How the US Forest Service is connecting Philly environmental orgs with a map - Generocity Philly


Jan. 22, 2016 11:50 am

How the US Forest Service is connecting Philly environmental orgs with a map

They're trying to identify gaps in the network.

(Photo courtesy of Flickr user Karen Christine Hibbard, used under a Creative Commons license)

There are hundreds of organizations in Philadelphia doing environmental work. But how well connected are they?

That’s what the U.S. Forest Service is working to figure out, and they’re doing it with geospatial data.

You know, a map.

The Forest Service’s Stew-MAP (stewardship map) has found success in cities like New York City and Baltimore. For the past three years, the federal department’s Philly branch has been working with the University of Maryland to identify environmental groups in the city, then surveying them to discover their geographic area of focus and the kind of greening work they’re doing.

According to Field Station Coordinator Sarah Low, the point is to both better understand the impact that greening has on communities and help connect those organizations with each other and outside groups.

“If you can get a sense for how well people are actually connected, then you can find the gaps where they’re not connected and help make that introduction,” Low said.

Low said that the team has surveyed over 200 organizations in the city doing greening activity. She said that despite how long she’s been working in this industry, the amount of organizations included on the list still shocked her — in a good way.

“There are hundreds of groups doing something from an environmental perspective for the city of Philadelphia,” she said. “It’s amazing to see the grassroots work that’s happening in Philadelphia.”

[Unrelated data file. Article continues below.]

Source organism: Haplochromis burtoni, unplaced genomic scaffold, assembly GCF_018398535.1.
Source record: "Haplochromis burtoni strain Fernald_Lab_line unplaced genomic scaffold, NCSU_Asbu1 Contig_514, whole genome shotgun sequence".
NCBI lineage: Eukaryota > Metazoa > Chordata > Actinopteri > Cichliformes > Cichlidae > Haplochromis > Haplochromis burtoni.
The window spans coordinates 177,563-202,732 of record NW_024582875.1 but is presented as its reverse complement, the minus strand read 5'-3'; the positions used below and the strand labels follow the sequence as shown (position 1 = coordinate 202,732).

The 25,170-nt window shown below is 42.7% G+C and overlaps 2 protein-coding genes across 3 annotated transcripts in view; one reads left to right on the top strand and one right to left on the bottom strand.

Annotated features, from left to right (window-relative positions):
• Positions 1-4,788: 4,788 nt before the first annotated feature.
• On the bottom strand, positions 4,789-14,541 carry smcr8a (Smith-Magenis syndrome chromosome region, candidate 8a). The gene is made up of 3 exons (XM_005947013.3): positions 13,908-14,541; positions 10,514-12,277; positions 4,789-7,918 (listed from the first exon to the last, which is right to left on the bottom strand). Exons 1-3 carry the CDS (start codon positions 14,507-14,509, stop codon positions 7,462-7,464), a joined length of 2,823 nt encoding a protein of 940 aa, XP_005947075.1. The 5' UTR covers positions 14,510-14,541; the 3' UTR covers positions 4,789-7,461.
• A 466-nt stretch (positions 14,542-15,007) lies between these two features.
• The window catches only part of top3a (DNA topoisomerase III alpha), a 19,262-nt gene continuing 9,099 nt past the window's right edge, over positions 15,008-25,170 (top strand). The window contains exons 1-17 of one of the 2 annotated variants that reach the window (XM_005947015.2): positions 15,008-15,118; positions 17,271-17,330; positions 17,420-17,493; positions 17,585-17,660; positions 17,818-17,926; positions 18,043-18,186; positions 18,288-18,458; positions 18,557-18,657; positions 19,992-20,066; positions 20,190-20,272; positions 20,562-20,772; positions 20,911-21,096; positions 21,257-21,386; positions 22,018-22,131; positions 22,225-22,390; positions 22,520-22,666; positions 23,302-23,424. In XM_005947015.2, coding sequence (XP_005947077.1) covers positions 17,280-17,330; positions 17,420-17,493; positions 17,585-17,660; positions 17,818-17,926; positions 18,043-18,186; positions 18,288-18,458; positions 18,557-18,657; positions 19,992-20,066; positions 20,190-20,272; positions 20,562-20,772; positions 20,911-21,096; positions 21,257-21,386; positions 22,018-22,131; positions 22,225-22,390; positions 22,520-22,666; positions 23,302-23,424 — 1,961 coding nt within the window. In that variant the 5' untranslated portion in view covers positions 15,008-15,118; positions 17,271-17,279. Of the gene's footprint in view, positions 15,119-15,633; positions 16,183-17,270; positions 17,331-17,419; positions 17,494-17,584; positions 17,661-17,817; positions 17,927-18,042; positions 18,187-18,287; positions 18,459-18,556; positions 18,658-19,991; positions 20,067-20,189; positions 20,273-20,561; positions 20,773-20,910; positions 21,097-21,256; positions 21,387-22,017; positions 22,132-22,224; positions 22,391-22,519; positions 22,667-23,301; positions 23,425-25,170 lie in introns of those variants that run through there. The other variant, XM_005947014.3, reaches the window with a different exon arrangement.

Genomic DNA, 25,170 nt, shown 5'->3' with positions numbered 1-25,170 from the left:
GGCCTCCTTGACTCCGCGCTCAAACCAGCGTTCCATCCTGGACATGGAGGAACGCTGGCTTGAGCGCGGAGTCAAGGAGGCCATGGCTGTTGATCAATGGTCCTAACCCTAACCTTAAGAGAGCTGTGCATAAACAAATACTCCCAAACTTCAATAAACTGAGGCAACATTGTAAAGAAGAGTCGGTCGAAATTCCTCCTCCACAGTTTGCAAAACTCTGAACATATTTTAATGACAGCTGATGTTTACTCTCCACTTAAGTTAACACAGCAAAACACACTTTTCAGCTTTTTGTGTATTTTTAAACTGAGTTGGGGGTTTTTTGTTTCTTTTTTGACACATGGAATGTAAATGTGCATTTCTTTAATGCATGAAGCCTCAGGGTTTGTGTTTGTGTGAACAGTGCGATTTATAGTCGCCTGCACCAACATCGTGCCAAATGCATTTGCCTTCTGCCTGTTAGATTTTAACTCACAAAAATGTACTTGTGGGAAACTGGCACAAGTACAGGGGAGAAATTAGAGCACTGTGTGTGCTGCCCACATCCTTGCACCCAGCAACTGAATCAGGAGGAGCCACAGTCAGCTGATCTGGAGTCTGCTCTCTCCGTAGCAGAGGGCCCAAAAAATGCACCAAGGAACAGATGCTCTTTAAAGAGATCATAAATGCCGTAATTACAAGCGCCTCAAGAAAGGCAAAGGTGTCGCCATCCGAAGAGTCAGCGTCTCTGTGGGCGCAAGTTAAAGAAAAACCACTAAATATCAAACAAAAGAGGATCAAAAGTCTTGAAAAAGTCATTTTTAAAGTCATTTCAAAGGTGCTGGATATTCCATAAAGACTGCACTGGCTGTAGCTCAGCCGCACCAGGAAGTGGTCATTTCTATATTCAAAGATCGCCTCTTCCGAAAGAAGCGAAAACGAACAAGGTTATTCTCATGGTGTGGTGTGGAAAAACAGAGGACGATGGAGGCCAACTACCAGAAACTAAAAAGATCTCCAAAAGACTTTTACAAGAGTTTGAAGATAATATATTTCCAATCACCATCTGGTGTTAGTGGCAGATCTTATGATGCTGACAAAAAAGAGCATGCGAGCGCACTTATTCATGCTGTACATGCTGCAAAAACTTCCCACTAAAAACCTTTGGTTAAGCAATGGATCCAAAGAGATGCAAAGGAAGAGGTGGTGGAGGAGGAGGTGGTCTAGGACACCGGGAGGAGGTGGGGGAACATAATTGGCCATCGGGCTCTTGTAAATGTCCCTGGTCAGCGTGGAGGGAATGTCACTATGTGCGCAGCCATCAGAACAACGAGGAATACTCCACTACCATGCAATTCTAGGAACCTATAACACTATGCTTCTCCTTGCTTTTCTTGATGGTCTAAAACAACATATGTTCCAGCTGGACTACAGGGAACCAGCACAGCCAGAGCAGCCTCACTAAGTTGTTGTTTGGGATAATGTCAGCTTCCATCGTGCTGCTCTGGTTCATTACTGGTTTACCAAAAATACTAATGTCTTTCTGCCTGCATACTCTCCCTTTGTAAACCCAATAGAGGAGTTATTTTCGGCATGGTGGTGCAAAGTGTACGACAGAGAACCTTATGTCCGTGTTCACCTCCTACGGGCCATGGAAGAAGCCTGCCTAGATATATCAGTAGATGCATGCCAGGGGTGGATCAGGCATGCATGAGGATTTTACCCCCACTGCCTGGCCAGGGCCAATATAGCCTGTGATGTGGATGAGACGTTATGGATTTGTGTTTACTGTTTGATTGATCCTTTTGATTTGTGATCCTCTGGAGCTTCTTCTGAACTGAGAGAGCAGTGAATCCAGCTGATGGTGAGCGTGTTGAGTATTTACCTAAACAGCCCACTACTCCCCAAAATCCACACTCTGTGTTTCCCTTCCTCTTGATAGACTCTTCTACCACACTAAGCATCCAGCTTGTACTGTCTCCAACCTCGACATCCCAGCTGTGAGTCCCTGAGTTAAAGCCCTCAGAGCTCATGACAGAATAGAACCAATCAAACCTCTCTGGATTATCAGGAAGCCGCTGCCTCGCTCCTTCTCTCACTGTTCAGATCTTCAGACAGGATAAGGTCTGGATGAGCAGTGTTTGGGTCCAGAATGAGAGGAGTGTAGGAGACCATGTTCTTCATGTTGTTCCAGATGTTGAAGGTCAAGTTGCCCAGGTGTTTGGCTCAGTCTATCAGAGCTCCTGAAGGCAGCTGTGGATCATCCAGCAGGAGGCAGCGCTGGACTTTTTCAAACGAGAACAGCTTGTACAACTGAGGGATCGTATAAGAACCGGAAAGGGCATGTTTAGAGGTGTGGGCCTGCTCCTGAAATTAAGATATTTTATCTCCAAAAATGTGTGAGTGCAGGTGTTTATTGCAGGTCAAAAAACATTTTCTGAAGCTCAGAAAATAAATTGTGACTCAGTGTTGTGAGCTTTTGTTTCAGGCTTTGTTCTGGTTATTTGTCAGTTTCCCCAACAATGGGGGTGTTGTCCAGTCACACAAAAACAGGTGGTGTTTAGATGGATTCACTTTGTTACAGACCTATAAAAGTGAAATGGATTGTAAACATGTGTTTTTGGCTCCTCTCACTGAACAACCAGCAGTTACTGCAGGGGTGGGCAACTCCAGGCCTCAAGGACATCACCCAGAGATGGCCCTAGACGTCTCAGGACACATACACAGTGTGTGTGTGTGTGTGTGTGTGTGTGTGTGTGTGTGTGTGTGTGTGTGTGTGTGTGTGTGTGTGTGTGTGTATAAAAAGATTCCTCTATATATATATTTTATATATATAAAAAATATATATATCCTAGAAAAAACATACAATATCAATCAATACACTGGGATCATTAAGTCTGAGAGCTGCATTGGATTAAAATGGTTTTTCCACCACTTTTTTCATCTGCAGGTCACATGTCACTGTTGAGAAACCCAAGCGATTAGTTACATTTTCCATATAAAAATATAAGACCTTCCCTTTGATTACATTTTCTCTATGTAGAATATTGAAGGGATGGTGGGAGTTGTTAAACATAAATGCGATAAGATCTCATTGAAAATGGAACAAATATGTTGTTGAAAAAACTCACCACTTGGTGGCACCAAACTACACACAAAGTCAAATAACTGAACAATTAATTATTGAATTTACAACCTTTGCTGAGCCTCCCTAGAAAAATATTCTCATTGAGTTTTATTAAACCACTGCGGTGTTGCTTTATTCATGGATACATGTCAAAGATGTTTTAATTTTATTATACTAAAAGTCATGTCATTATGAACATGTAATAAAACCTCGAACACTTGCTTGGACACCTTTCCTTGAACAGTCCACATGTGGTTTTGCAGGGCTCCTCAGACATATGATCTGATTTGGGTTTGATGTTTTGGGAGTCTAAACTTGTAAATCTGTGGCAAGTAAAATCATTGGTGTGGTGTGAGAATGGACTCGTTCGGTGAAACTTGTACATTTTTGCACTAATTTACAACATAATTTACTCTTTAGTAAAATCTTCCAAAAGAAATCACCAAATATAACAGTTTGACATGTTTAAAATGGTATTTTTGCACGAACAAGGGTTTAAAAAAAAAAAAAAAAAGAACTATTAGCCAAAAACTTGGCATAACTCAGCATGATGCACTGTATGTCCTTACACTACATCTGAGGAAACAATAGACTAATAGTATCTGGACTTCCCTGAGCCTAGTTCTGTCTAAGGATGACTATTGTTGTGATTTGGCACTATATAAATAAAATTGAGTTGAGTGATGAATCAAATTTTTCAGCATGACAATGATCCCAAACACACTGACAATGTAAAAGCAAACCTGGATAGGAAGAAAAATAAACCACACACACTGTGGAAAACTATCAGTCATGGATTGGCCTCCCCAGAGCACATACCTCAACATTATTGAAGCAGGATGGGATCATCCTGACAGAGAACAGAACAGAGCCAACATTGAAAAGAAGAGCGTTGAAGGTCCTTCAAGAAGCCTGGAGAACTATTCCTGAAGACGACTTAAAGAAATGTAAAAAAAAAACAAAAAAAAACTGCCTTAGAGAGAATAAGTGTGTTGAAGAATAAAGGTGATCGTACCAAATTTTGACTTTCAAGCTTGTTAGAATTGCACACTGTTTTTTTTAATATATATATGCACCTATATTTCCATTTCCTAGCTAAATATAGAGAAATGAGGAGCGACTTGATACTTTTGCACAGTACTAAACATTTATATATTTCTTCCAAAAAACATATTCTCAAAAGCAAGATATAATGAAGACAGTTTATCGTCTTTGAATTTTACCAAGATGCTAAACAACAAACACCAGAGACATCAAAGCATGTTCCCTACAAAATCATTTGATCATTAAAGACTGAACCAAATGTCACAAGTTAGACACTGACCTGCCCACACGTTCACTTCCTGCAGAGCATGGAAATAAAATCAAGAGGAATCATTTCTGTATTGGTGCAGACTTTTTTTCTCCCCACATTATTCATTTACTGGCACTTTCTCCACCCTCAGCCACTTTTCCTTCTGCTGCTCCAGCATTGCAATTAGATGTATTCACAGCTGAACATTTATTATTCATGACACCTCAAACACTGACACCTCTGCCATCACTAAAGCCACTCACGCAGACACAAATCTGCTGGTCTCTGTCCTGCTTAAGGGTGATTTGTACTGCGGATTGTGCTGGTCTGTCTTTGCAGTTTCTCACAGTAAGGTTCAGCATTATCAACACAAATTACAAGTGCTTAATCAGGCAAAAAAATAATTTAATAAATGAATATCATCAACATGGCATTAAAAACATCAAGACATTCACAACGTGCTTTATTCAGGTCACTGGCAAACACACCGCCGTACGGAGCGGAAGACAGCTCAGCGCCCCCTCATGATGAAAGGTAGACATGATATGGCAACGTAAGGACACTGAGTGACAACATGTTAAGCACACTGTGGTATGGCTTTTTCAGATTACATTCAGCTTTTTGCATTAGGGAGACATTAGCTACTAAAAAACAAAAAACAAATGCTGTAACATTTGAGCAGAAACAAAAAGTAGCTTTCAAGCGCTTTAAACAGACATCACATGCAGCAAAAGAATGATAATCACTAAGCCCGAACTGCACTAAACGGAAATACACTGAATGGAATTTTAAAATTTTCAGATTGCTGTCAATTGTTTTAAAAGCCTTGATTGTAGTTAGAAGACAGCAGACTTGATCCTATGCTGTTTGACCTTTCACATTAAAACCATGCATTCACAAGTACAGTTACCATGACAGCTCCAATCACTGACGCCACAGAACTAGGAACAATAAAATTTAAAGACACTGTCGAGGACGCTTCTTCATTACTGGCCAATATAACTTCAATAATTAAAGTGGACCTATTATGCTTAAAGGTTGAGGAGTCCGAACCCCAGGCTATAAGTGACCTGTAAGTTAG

All that work can be magnified if organizations working in the environmental stewardship space can coordinate their efforts to reach parts of the city that aren’t getting much attention. For instance, people generally understand that community development corporations are pretty well-connected to each other — but how well-connected are they with tree tender groups?

The hope, Low said, is that someone from the CDC will find an organization doing greening work in their neighborhood and partner with them on greening work — and, in the future, find out which organizations need volunteer support and which have open volunteer opportunities.

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“That’s what I’d like to do, help people also connect with volunteers,” Low said. “There seems to be a need for that.”

The map is still in the works, and moving slowly. It’s a high-capacity project being pursued by a small team, and Low said they’ve been digitizing all that data by hand. Once the map is complete, some of it will be made publicly available — not all the organizations who took the survey want their information to be public.


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